Working: Personalizing desks
Kathleen Smith's desk has the usual items on it and two extraordinary ones that coax and inspire her.
The first inspiration comes from a clear glass paperweight engraved with her grandfather's initials.
"It's simple. It's elegant, like he was," said Smith, chief marketing officer for ClearedJobs.net in Falls Church. It recalls lessons from her grandfather's life and career: Anything is possible, and giving back is important. The second piece, a tiny wooden statue of the Hindu god Ganesh, calls to mind her yoga instruction.
"It's just a good reminder -- that there are things I need to do to take care of myself," Smith said.
Welcome to the world of desktop rituals and relics where workers place small shrines, good luck charms, crystals or affirmations. Some use family heirlooms or religious emblems; others choose their own symbols or pick them up in their travels.
While many workplaces still favor a clean tailored desk free of papers and personality, others are open to creative influences and personal tokens alongside more practical pens, mouse and to do lists. Some 3,587 Flickr members and counting have posted "my desk" photos -- some showing flowers blooming, or a stuffed or even live kitty perched by the laptop. Plants, postcards and playthings seem to be regulars -- finger puppets, "Star Wars" figures and Max from "Where the Wild Things Are."
"It recharges us and puts us in a pleasant mood," said Joyce E.A. Russell, a University of Maryland professor of management and organization who writes the Career Coach column for Capital Business. Seeing something special may relax the brain and put it in a more creative frame.
Russell's university desk has plenty of gifts from students, items they've brought from their travels or native countries. Her office at home, however, is filled with "tokens my daughter has made" -- pictures, three-dimensional art objects and more from Julia, 9, who sometimes works on her creative projects near her mom.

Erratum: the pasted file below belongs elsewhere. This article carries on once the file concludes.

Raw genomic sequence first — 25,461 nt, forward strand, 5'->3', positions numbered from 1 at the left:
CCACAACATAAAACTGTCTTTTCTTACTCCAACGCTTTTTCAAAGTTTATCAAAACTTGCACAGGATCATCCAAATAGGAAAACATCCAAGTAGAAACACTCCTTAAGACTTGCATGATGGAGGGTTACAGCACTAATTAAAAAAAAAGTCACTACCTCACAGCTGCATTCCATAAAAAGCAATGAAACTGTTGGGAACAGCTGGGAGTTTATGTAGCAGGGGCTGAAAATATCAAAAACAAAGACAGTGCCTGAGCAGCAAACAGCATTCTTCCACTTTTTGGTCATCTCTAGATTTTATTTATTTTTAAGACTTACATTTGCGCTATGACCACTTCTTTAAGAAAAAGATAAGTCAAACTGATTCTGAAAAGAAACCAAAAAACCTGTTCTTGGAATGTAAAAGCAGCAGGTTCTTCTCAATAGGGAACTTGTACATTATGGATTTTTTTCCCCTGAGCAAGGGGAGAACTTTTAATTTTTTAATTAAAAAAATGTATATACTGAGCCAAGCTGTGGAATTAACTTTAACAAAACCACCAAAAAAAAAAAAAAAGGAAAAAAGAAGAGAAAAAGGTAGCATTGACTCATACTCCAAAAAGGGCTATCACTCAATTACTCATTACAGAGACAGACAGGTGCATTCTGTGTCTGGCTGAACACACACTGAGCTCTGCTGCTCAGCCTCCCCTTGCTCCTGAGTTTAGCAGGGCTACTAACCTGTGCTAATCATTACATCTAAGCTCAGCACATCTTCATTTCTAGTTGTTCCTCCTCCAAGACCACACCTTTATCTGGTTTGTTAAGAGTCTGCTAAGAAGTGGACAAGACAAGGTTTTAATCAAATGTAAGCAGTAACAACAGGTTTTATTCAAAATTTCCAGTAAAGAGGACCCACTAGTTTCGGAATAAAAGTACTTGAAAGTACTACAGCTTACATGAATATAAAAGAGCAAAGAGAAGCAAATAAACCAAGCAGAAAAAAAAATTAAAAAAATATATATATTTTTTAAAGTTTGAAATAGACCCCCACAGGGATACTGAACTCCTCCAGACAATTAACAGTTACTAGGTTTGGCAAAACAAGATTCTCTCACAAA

Kacy Paide, a professional organizer and owner of the Inspired Office, needs plants on her desk, a k a her dining room table, so she rotates one or two there. "I'm a crazy plant lady," she said. She uses a candle and a simple hourglass to sit and focus her attention.
When she's helping people clear and organize their desks, she'll ask questions about the items to find out which have meaning. For people who want to keep a variety of "junky and sentimental" items nearby -- old concert tickets, buttons from a convention, shells -- she suggests they acquire a jar or bowl to bring them all together in one place.
Sometimes photographs serve as a personal token or charm. Smith's photo shows her dog, which died recently. She appreciates seeing photographs when she visits the defense contractors and other companies that are clients of ClearedJobs. "You realize they're human, not cogs," she said.
Yet her own most revered item is her grandfather's paperweight. He started as a salesman for Yellow Pages straight out of high school and ended up as chief executive of its parent company.
"He never said he would be CEO. He said, 'I'm going to be successful,' " she recalled. "I saw some of the sacrifices he had to endure" to achieve so much. So she tells herself: Don't push too hard. Remember that success can take time.
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